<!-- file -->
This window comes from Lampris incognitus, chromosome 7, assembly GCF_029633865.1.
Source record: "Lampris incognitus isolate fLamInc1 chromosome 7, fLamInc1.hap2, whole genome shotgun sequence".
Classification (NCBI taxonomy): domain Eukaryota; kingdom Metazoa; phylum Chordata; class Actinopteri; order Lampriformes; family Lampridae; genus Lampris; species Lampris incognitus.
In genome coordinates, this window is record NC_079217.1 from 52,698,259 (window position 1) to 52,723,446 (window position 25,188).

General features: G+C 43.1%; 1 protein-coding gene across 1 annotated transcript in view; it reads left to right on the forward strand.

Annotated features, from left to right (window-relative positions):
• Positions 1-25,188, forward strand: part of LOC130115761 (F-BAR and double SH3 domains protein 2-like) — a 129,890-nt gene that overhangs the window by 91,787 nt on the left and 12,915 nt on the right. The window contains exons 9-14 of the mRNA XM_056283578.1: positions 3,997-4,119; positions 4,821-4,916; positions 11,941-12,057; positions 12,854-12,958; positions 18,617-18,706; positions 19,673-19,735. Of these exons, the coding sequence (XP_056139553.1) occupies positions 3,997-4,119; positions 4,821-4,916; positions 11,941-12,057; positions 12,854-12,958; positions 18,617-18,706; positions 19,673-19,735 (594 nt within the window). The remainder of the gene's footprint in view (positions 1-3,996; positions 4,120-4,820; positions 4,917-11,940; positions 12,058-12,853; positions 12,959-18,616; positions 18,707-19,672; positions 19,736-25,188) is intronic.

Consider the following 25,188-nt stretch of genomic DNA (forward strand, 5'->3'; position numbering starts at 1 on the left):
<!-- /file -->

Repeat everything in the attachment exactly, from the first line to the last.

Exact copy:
This window comes from Lampris incognitus, chromosome 7, assembly GCF_029633865.1.
Source record: "Lampris incognitus isolate fLamInc1 chromosome 7, fLamInc1.hap2, whole genome shotgun sequence".
Classification (NCBI taxonomy): domain Eukaryota; kingdom Metazoa; phylum Chordata; class Actinopteri; order Lampriformes; family Lampridae; genus Lampris; species Lampris incognitus.
In genome coordinates, this window is record NC_079217.1 from 52,698,259 (window position 1) to 52,723,446 (window position 25,188).

General features: G+C 43.1%; 1 protein-coding gene across 1 annotated transcript in view; it reads left to right on the forward strand.

Annotated features, from left to right (window-relative positions):
• Positions 1-25,188, forward strand: part of LOC130115761 (F-BAR and double SH3 domains protein 2-like) — a 129,890-nt gene that overhangs the window by 91,787 nt on the left and 12,915 nt on the right. The window contains exons 9-14 of the mRNA XM_056283578.1: positions 3,997-4,119; positions 4,821-4,916; positions 11,941-12,057; positions 12,854-12,958; positions 18,617-18,706; positions 19,673-19,735. Of these exons, the coding sequence (XP_056139553.1) occupies positions 3,997-4,119; positions 4,821-4,916; positions 11,941-12,057; positions 12,854-12,958; positions 18,617-18,706; positions 19,673-19,735 (594 nt within the window). The remainder of the gene's footprint in view (positions 1-3,996; positions 4,120-4,820; positions 4,917-11,940; positions 12,058-12,853; positions 12,959-18,616; positions 18,707-19,672; positions 19,736-25,188) is intronic.

Consider the following 25,188-nt stretch of genomic DNA (forward strand, 5'->3'; position numbering starts at 1 on the left):